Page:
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Envying Our Teens

It's natural to be a little envious of your teen. Read advice for parents who are experiencing it.
By: Carleton Kendrick Ed.M., LCSW

Envying Our Teens

We envy our teens. It's one of those realities we work hard at keeping buried deep in our unconscious minds. If we allowed ourselves to become fully aware of that envy, we might realize that some of our anger, frustration, disapproval, and disappointment directed toward our teens often has more to do with our jealous, unfulfilled, worried state of mind than it does with their adolescent behavior.

I'm not suggesting that we want to be living every single moment of their confusing, anxiety-ridden, and often emotionally overwhelmed lives. That's why most of us say things like, "You couldn't give me enough money to live through being a teenager again." Too much hurt. Too much heartache. Just plain too much...allthe time.

But, we do secretly covet their vitality and enthusiasm, their energy and sense of adventure. And we also wouldn't mind trading bodies with them. For the most part, our teens are fully engaged in exhibiting all the characteristics of being fully alive, when we are on the cusp of being rudely introduced to -- or in the throes of -- female and male menopause. They look and feel like everything we do not. Their bodies defy the laws of physics (especially gravity) while ours feel unattractive, under siege, and moving south at analarming pace

Bad Timing

Bad timing. That's what's at the heart of our envy. Really bad timing.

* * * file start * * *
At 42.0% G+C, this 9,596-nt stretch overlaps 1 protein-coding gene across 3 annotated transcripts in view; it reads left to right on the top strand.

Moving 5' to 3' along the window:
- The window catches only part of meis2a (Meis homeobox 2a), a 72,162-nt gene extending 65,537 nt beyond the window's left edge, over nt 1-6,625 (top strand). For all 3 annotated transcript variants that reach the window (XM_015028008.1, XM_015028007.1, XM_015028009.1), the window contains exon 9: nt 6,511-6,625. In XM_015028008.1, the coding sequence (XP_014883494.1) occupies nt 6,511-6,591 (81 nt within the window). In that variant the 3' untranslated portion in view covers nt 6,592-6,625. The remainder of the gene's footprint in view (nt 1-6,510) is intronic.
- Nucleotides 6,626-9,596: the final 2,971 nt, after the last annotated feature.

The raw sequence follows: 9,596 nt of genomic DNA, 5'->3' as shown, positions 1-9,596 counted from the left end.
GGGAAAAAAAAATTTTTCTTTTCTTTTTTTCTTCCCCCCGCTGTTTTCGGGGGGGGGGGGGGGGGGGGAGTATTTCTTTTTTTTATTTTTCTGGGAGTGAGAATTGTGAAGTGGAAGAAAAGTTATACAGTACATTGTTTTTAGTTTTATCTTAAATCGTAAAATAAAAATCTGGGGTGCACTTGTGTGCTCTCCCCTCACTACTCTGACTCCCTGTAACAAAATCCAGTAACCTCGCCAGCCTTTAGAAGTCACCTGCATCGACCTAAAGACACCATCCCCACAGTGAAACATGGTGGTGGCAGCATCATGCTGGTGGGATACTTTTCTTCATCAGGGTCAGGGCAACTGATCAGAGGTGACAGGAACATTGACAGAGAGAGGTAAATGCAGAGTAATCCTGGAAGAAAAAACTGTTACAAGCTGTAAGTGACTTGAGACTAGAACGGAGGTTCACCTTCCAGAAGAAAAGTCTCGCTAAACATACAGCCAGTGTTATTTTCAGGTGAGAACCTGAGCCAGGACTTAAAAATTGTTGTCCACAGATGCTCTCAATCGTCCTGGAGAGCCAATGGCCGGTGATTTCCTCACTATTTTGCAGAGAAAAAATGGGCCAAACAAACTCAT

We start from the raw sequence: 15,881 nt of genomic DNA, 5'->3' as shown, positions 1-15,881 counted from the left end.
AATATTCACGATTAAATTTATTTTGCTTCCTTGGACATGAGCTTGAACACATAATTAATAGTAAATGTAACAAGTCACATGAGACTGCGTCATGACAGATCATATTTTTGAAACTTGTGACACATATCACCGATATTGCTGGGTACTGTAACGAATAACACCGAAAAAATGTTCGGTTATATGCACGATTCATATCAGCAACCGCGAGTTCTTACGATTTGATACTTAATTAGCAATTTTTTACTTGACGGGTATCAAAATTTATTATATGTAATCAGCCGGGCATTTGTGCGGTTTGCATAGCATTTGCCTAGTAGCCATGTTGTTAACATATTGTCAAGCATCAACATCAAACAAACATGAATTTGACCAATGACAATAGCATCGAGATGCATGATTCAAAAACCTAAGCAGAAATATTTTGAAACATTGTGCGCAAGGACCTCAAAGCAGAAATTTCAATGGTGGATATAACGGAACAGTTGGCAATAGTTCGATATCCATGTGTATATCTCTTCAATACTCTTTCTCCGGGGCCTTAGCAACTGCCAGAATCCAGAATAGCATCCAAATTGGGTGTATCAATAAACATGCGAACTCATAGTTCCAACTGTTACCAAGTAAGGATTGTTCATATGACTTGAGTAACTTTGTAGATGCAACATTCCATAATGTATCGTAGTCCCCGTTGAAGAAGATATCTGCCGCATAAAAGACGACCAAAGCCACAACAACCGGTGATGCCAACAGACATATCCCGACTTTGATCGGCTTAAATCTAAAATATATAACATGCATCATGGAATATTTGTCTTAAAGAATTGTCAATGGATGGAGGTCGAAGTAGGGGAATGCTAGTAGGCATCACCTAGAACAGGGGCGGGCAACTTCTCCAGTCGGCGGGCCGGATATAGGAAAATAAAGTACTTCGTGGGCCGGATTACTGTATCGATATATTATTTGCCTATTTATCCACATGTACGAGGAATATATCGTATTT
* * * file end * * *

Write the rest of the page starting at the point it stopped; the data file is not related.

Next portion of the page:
Just when we are being dramatically told and shown that we are not forever young, vital, in control,and "hot" -- unless you count hot flashes -- we are sentenced to live with these glowing models of passionate, boundless energy and possibility.

So what are we going to do? Resent them for having so much more fun than we are? Get angry with them for being carefree and adventurous when the last big risk we took was drinking 2 percent milk? Forbid them from wearing bathing suits because we don't want to be reminded how glorious it once was to feel sexually attractive?

Teenagers are not a disease. And neither is menopause. Truth be told, I think the timing of all this is good: Parents and their teens being at these divergent life stages at the same time. Seeing our teens so fully immersed in life at all levels should make us reflect upon our need to celebrate life. Not by emulating them, dressing like them, talking like them, or trying to be their best friend instead of their parent.But by confronting our own complacency, boredom, and indifference and challenging ourselves to become interested and interesting. If our lives have become all work and no play, we must find a playground.If our bodies have become fast-food storage facilities, maybe it's time that we started walking in the spring air with our mates, our friends, or our dogs.

Do you think there might be a reason why most of us are where we are -- mentally, physically, and spiritually -- when our children are teens? Maybe that's the cosmic plan. Maybe we all get a chance to turn some teen envy and parental self-pity into becoming who we really need to be and what we reallyneed to do in the next chapter of our lives.

Read Carleton Kendrick's bio.

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